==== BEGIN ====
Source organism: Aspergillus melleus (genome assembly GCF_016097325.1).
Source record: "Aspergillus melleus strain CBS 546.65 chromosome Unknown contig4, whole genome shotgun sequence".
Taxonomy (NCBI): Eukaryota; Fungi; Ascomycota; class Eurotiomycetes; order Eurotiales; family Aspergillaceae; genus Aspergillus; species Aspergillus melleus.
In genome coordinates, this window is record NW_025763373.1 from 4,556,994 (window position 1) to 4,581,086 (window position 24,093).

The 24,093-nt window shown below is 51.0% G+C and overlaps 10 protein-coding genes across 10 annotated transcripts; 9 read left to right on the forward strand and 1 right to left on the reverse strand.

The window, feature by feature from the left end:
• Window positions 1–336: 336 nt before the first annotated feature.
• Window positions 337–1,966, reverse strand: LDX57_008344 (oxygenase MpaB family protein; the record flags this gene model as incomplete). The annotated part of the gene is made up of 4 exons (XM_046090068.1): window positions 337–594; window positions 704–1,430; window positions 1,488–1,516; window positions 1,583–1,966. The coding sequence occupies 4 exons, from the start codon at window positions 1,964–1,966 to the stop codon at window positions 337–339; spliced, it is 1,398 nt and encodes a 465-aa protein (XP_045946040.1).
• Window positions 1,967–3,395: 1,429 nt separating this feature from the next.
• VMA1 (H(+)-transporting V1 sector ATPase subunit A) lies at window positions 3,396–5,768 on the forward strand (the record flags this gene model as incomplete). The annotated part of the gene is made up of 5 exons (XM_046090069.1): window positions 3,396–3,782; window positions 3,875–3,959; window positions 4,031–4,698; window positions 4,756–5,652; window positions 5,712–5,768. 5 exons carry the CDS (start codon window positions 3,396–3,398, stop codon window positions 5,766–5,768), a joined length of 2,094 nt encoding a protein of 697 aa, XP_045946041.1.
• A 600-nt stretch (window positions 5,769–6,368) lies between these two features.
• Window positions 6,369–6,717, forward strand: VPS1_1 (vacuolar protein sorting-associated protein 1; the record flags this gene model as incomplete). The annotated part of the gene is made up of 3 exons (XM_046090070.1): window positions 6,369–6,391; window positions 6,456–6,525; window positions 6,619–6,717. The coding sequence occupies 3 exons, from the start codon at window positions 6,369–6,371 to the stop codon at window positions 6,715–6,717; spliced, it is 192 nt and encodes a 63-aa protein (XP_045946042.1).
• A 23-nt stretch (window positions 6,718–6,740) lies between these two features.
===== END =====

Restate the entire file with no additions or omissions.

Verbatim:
Source organism: Aspergillus melleus (genome assembly GCF_016097325.1).
Source record: "Aspergillus melleus strain CBS 546.65 chromosome Unknown contig4, whole genome shotgun sequence".
Taxonomy (NCBI): Eukaryota; Fungi; Ascomycota; class Eurotiomycetes; order Eurotiales; family Aspergillaceae; genus Aspergillus; species Aspergillus melleus.
In genome coordinates, this window is record NW_025763373.1 from 4,556,994 (window position 1) to 4,581,086 (window position 24,093).

The 24,093-nt window shown below is 51.0% G+C and overlaps 10 protein-coding genes across 10 annotated transcripts; 9 read left to right on the forward strand and 1 right to left on the reverse strand.

The window, feature by feature from the left end:
• Window positions 1–336: 336 nt before the first annotated feature.
• Window positions 337–1,966, reverse strand: LDX57_008344 (oxygenase MpaB family protein; the record flags this gene model as incomplete). The annotated part of the gene is made up of 4 exons (XM_046090068.1): window positions 337–594; window positions 704–1,430; window positions 1,488–1,516; window positions 1,583–1,966. The coding sequence occupies 4 exons, from the start codon at window positions 1,964–1,966 to the stop codon at window positions 337–339; spliced, it is 1,398 nt and encodes a 465-aa protein (XP_045946040.1).
• Window positions 1,967–3,395: 1,429 nt separating this feature from the next.
• VMA1 (H(+)-transporting V1 sector ATPase subunit A) lies at window positions 3,396–5,768 on the forward strand (the record flags this gene model as incomplete). The annotated part of the gene is made up of 5 exons (XM_046090069.1): window positions 3,396–3,782; window positions 3,875–3,959; window positions 4,031–4,698; window positions 4,756–5,652; window positions 5,712–5,768. 5 exons carry the CDS (start codon window positions 3,396–3,398, stop codon window positions 5,766–5,768), a joined length of 2,094 nt encoding a protein of 697 aa, XP_045946041.1.
• A 600-nt stretch (window positions 5,769–6,368) lies between these two features.
• Window positions 6,369–6,717, forward strand: VPS1_1 (vacuolar protein sorting-associated protein 1; the record flags this gene model as incomplete). The annotated part of the gene is made up of 3 exons (XM_046090070.1): window positions 6,369–6,391; window positions 6,456–6,525; window positions 6,619–6,717. The coding sequence occupies 3 exons, from the start codon at window positions 6,369–6,371 to the stop codon at window positions 6,715–6,717; spliced, it is 192 nt and encodes a 63-aa protein (XP_045946042.1).
• A 23-nt stretch (window positions 6,718–6,740) lies between these two features.